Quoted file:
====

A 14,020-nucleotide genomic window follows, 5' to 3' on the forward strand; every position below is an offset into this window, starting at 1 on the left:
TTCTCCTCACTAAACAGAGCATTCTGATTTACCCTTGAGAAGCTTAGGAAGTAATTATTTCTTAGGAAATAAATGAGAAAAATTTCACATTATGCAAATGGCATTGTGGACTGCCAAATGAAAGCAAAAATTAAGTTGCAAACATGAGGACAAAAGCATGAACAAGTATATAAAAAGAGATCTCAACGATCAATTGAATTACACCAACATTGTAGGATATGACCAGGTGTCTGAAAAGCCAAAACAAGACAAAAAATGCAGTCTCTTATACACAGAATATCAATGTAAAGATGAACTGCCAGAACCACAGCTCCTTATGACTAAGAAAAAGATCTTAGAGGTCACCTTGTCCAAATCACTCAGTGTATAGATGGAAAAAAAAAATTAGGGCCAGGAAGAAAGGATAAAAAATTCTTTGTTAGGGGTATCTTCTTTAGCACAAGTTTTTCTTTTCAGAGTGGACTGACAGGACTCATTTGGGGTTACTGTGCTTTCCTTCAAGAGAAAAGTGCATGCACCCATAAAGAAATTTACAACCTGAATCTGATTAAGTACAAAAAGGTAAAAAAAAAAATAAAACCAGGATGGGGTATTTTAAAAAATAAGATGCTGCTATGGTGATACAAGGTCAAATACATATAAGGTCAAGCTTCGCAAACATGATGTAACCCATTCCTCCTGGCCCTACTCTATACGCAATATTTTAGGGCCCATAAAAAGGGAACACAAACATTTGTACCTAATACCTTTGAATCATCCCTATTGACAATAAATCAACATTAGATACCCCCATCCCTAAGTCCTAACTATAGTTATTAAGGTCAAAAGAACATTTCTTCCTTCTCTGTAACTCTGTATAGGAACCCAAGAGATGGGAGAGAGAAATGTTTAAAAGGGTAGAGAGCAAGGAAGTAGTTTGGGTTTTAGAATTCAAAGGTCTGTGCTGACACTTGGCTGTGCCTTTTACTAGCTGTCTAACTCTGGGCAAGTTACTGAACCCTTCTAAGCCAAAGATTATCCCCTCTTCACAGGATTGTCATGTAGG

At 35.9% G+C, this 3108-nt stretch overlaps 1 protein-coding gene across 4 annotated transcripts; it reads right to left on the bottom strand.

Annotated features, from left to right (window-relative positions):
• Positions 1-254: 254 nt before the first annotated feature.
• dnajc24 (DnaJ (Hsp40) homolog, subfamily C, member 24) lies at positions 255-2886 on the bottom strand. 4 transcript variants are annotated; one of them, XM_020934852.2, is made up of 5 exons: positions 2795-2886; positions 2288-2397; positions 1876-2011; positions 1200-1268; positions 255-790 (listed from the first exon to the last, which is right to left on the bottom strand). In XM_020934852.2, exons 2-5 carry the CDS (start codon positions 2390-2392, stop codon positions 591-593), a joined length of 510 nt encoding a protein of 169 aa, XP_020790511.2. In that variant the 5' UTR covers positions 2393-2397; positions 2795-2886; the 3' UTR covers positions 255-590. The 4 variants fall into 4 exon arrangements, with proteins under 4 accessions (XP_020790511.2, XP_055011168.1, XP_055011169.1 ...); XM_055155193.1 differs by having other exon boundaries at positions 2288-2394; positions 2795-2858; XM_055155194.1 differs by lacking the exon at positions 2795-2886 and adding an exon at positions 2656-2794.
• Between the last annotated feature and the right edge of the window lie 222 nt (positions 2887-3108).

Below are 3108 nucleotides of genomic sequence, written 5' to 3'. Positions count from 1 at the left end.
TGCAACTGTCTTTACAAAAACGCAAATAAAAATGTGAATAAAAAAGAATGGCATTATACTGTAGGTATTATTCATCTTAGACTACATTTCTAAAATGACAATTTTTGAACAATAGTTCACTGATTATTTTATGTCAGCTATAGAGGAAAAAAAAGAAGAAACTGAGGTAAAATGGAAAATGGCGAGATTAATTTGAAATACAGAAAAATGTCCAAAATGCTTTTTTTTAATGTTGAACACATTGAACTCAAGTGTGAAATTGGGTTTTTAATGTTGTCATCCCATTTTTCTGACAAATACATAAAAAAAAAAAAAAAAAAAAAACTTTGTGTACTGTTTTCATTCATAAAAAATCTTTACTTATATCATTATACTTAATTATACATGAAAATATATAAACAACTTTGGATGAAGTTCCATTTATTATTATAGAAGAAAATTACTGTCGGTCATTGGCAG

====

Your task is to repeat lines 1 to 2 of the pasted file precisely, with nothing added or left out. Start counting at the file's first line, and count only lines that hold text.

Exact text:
A 14,020-nucleotide genomic window follows, 5' to 3' on the forward strand; every position below is an offset into this window, starting at 1 on the left:
TTCTCCTCACTAAACAGAGCATTCTGATTTACCCTTGAGAAGCTTAGGAAGTAATTATTTCTTAGGAAATAAATGAGAAAAATTTCACATTATGCAAATGGCATTGTGGACTGCCAAATGAAAGCAAAAATTAAGTTGCAAACATGAGGACAAAAGCATGAACAAGTATATAAAAAGAGATCTCAACGATCAATTGAATTACACCAACATTGTAGGATATGACCAGGTGTCTGAAAAGCCAAAACAAGACAAAAAATGCAGTCTCTTATACACAGAATATCAATGTAAAGATGAACTGCCAGAACCACAGCTCCTTATGACTAAGAAAAAGATCTTAGAGGTCACCTTGTCCAAATCACTCAGTGTATAGATGGAAAAAAAAAATTAGGGCCAGGAAGAAAGGATAAAAAATTCTTTGTTAGGGGTATCTTCTTTAGCACAAGTTTTTCTTTTCAGAGTGGACTGACAGGACTCATTTGGGGTTACTGTGCTTTCCTTCAAGAGAAAAGTGCATGCACCCATAAAGAAATTTACAACCTGAATCTGATTAAGTACAAAAAGGTAAAAAAAAAAATAAAACCAGGATGGGGTATTTTAAAAAATAAGATGCTGCTATGGTGATACAAGGTCAAATACATATAAGGTCAAGCTTCGCAAACATGATGTAACCCATTCCTCCTGGCCCTACTCTATACGCAATATTTTAGGGCCCATAAAAAGGGAACACAAACATTTGTACCTAATACCTTTGAATCATCCCTATTGACAATAAATCAACATTAGATACCCCCATCCCTAAGTCCTAACTATAGTTATTAAGGTCAAAAGAACATTTCTTCCTTCTCTGTAACTCTGTATAGGAACCCAAGAGATGGGAGAGAGAAATGTTTAAAAGGGTAGAGAGCAAGGAAGTAGTTTGGGTTTTAGAATTCAAAGGTCTGTGCTGACACTTGGCTGTGCCTTTTACTAGCTGTCTAACTCTGGGCAAGTTACTGAACCCTTCTAAGCCAAAGATTATCCCCTCTTCACAGGATTGTCATGTAGG